Solar Panels hot topic at East New Market meeting

EAST NEW MARKET — The issue of solar panels and what town ordinances should govern their installation in East New Market took another step toward resolution at the Aug. 12 commission meeting. Keith Lackie, regional planner for the Maryland Planning Department who participated in updating the town’s planning and zoning regulations, presented information about solar panels at the recent meeting.
He noted that on residential structures outside the historic district solar panels are considered part of the infrastructure like shingles would be. The zoning ordinances need no change but a text amendment could specifically address the issue. Even an array off of the home, considered an “accessory structure,” is covered because they are limited to back yards. Like a shed, it must be in the rear yard, and not obstruct emergency personnel. A longstanding “tenet of the planning profession,” said Mr. Lackie, is that structures cannot impact the “general health, safety, and welfare of a community.”
However, he said, “Historic districts are another matter.” The aesthetics must also be considered and the “issues of renewable energy have caused some angst. There’s a dichotomy in trying to preserve an historic structure but also creating renewable energy.”
He emphasized that whatever the commission decides to do the overriding policy must be established through Historic District Commission (HDC) guidelines and applied uniformly. “I talked about this with the deputy director of the Maryland Historic Trust and she indicated there is a wide range of possibilities. It is up to the local historic district. On one side of the argument if the panels are installed in a way that doesn’t detract from an historic property or a feature of the structure, no harm, no foul —  because it’s considered a reversible alteration.” On the stricter side, it would not be inappropriate to deny solar panels since historic district commissions would be within their rights. He added, “The middle ground is if a proposal would have an array placed on an historic structure and would not be within public view is there really any harm being done?”
“The bottom line is that as long as you establish a clear policy and apply it uniformly you’re not going to run afoul of either the Department of Interior guidelines at the federal level or Maryland Historic Trust guidelines.”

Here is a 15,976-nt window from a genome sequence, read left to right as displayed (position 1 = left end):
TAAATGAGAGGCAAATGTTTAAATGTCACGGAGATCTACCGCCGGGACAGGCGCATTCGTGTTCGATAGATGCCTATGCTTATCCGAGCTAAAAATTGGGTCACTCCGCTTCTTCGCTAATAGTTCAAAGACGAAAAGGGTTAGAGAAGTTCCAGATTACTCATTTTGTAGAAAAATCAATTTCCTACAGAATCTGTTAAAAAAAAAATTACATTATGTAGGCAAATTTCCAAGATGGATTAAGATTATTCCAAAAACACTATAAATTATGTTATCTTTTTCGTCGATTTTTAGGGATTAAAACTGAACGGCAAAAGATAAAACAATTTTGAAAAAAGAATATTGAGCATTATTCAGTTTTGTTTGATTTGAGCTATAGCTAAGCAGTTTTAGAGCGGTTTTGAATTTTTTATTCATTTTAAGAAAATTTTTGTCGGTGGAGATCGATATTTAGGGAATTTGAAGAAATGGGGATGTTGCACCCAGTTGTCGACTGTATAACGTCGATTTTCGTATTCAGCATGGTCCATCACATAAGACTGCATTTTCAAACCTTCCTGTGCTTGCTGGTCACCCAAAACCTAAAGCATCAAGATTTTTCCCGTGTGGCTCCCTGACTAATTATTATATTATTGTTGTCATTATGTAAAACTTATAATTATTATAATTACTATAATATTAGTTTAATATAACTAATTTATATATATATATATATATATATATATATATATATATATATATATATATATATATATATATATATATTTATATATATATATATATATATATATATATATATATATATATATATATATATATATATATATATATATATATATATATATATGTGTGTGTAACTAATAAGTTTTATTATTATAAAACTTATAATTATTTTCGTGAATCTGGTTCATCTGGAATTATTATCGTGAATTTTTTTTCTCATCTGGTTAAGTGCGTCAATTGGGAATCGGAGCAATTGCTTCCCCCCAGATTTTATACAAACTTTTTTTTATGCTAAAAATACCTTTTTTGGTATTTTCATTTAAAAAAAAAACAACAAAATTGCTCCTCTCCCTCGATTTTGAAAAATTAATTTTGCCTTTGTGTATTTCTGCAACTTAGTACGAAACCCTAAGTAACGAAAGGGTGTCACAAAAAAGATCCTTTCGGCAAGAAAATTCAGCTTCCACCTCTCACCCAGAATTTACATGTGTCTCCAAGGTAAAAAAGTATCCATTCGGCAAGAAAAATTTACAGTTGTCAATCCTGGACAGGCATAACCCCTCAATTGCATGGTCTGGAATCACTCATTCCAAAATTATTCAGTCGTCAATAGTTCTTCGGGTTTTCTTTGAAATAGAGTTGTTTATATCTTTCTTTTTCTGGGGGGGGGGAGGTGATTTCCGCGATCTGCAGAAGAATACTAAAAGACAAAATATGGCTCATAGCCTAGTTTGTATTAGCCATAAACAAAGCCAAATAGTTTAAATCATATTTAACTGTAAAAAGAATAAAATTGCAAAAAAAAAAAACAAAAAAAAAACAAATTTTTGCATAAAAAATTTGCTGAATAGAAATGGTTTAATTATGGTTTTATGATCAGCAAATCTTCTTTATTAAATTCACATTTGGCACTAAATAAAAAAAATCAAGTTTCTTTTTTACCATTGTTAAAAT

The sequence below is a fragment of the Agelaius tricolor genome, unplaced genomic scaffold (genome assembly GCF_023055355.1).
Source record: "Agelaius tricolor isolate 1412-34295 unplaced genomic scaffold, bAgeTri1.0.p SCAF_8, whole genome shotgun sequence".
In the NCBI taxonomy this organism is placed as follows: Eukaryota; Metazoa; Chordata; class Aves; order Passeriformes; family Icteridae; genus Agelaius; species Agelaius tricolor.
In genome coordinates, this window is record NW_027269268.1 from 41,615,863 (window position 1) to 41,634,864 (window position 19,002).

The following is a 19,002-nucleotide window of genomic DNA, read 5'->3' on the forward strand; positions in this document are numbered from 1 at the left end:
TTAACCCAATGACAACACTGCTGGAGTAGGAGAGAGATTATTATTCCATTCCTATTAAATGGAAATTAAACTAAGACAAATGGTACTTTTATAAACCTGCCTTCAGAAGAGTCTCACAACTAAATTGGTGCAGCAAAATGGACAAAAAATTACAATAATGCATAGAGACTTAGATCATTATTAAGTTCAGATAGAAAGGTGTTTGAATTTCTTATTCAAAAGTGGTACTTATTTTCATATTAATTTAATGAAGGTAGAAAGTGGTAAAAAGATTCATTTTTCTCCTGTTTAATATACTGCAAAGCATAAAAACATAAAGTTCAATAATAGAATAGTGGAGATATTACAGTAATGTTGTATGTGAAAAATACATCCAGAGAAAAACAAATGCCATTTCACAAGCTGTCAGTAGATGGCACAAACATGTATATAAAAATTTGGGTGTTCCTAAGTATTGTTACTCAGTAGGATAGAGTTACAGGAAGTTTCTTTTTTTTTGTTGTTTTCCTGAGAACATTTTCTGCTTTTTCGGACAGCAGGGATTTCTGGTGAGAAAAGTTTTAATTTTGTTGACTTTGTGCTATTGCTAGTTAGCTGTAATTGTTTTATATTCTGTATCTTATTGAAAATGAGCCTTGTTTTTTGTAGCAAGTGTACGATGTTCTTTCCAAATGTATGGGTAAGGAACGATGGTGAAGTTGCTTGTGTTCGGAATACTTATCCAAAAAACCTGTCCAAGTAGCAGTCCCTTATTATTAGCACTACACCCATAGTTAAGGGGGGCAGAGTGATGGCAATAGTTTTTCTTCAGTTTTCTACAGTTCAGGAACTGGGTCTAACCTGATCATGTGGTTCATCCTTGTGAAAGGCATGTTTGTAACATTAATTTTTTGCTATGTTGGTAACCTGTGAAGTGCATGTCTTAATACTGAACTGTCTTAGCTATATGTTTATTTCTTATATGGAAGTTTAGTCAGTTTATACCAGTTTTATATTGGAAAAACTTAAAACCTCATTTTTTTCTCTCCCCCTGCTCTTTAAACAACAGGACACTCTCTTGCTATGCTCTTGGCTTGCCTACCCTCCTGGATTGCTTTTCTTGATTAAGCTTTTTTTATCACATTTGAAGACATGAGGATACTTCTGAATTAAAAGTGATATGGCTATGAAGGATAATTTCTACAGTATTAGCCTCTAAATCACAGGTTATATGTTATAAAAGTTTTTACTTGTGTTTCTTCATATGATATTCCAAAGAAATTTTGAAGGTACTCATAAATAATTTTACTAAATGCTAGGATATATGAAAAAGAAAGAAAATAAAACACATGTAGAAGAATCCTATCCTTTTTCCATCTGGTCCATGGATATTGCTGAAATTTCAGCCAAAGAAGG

“There might be some deviation of that. If an historic building has a non-historic addition and the solar panels are proposed for that addition I don’t think that is something the HDC would balk at. But looking at the historic structure is it within the public view?”
“It sounds like I’m waffling on this.” However, he said that outside the historic district things are clearly regulated. Inside the district there is more room for “gray” areas until a clear policy or path is agreed to. “Once you decide on how to go, there is not more ambiguity.”
Commissioner Marva Sampson expressed concerns that solar panels might lead to depreciation of property values. Mr. Lackie felt that such energy conservation projects are viewed positively and he will check with the regional assessment office. Resident Chuck Hurley noted that in his research for historical commissions he found that the use of solar energy is adding value to homes.
Mr. Lackie offered his help if the commission decides to formalize a process and act as liaison with the Historic Trust staff.
Commissioner Mary Turner-Dennard said that speeding and motorcycles “popping wheelies” continue to plague the Richardson Road area. Both County Councilman Rick Price and East New Market Commissioner David Tolley spoke with Sheriff James Phillips regarding the traffic concerns expressed at the last meeting. With no video or cameras to take pictures of offenders it is difficult to catch violators. The sheriff asked that Ms. Dennard call him directly when problems arise and he would send an officer as quickly as possible.

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Mayor Cline noted how “very much the children and their caretakers have enjoyed the park (Friendship Park playground) in the 10 days or so it’s been available.” She was “amazed” to see the number of families using the park. The official ribbon cutting for the public is slated for Sept. 13, 11 a.m.

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Commissioner Sampson announced that Oct. 4 at 11 a.m., is the 12th annual Heritage Day and will feature music, dancing, and culinary specialties. Faith Community United Methodist Church, near the intersection of Routes 14 and 392 is an historical site along the Harriet Tubman Underground Railroad Driving tour. The installation of a new historical marker celebrating the church’s connection to the Underground Railroad will be commemorated with a ribbon cutting ceremony at 10 a.m. She invited the public to attend.

Susan Bautz is a freelance writer for the Dorchester Banner.

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